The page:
• Map simply maps a property to a database column. You can specify Not.Nullable and WithLengthOf as necessary.
  • UniqueKey specifies a unique index on the column. If you specify the same name on several columns, all of those columns will be part of the same unique index. In this example, we are forcing our natural key to be unique. Each combination of subject and course number must be unique. There can only be one ENGL 1301 course. Thank goodness.
  • HasMany defines a one-to-many relationship. You can specify the exact behavior of the collection. You have several options here, but the two types I use almost exclusively are Set and Bag.
    • AsSet doesn’t allow duplicate items.
    • With AsBag, duplicates are allowed.
By default, all relationships are lazy-loaded. This means that when you fetch a course from the database, the associated sections aren’t fetched right away. It works just like you would expect: They aren’t fetched until you access the Sections property. If you never access the Sections property, those sections are never fetched from the database, which can greatly improve performance. This is all made possible with proxies, but that’s another series of posts. Now let’s map the sections:
Imports FluentNHibernate.Mapping

Public Class SectionMapping
    Inherits ClassMap(Of Section)

    Public Sub New()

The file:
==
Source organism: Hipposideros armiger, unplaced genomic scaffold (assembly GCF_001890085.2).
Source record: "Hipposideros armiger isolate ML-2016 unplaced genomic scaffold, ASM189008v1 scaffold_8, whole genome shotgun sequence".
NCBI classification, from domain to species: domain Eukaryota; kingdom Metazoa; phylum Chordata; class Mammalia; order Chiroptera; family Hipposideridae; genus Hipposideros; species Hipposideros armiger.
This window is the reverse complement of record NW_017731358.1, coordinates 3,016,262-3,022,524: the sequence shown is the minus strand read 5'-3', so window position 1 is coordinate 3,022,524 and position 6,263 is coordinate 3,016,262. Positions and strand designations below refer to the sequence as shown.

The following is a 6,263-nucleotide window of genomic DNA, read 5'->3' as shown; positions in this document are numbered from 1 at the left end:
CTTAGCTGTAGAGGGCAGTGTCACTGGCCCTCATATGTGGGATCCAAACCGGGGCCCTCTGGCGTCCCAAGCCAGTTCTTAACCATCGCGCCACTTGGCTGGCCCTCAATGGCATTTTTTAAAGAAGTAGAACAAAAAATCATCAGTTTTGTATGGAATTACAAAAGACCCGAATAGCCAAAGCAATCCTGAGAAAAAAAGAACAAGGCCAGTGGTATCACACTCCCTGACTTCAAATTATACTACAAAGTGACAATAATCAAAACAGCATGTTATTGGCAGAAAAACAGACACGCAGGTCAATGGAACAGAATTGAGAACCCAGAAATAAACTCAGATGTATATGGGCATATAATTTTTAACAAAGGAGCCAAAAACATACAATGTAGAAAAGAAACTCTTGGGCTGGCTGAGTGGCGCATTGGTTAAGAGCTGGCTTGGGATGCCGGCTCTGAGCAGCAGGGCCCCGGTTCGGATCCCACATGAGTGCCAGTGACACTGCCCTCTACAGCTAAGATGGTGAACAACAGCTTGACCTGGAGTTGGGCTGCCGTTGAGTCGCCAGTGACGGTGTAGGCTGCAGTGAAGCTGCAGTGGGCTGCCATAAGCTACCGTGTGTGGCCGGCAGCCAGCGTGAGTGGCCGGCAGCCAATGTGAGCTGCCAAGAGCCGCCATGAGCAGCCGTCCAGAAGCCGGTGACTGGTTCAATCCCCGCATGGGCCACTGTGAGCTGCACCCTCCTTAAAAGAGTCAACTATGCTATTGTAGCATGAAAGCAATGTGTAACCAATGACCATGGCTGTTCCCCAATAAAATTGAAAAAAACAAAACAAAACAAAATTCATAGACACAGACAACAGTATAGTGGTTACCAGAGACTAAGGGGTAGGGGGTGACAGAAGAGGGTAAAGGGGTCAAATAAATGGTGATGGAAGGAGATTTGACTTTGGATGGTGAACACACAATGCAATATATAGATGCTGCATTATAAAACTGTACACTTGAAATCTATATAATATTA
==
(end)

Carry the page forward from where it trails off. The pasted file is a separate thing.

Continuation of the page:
Id(Function(x As Section) x.ID).GeneratedBy.GuidComb()

        Map(Function(x As Section) x.FacultyName).WithLengthOf(255)
        Map(Function(x As Section) x.RoomNumber).WithLengthOf(10)
        Map(Function(x As Section) x.SectionNumber) _
            .WithLengthOf(4) _
            .Not.Nullable() _

        References(Function(x As Section) x.Course) _
            .Not.Nullable() _

        References(Function(x As Section) x.Term) _
            .Not.Nullable() _

        HasMany(Function(x As Section) x.StudentSections) _
            .AsSet() _

    End Sub
End Class
The References function maps the Many-to-one relationship. Think of it as the other side of our one-to-many relationship. It is the reference from the child – section - back to it’s parent - course. For homework, finish mapping all of the entities. I bet you’re thinking this post is getting long considering we haven’t even started building the database. Well don’t worry. NHibernate will do that for us.

8 hours or 8 minutes?

Before I discovered NHibernate, I would spend at least a day setting up my database. It was insane. It drove me insane. I bet it drives you insane. It ends today. Disclaimer: If you are trying to use an existing shared legacy database, the chances of your existing DB schema working without some tweaking are slim. This post by Fabio Maulo explains your options. First, let’s configure NHibernate. The Fluent NHibernate Wiki has a great page explaining the fluent configuration of NHibernate.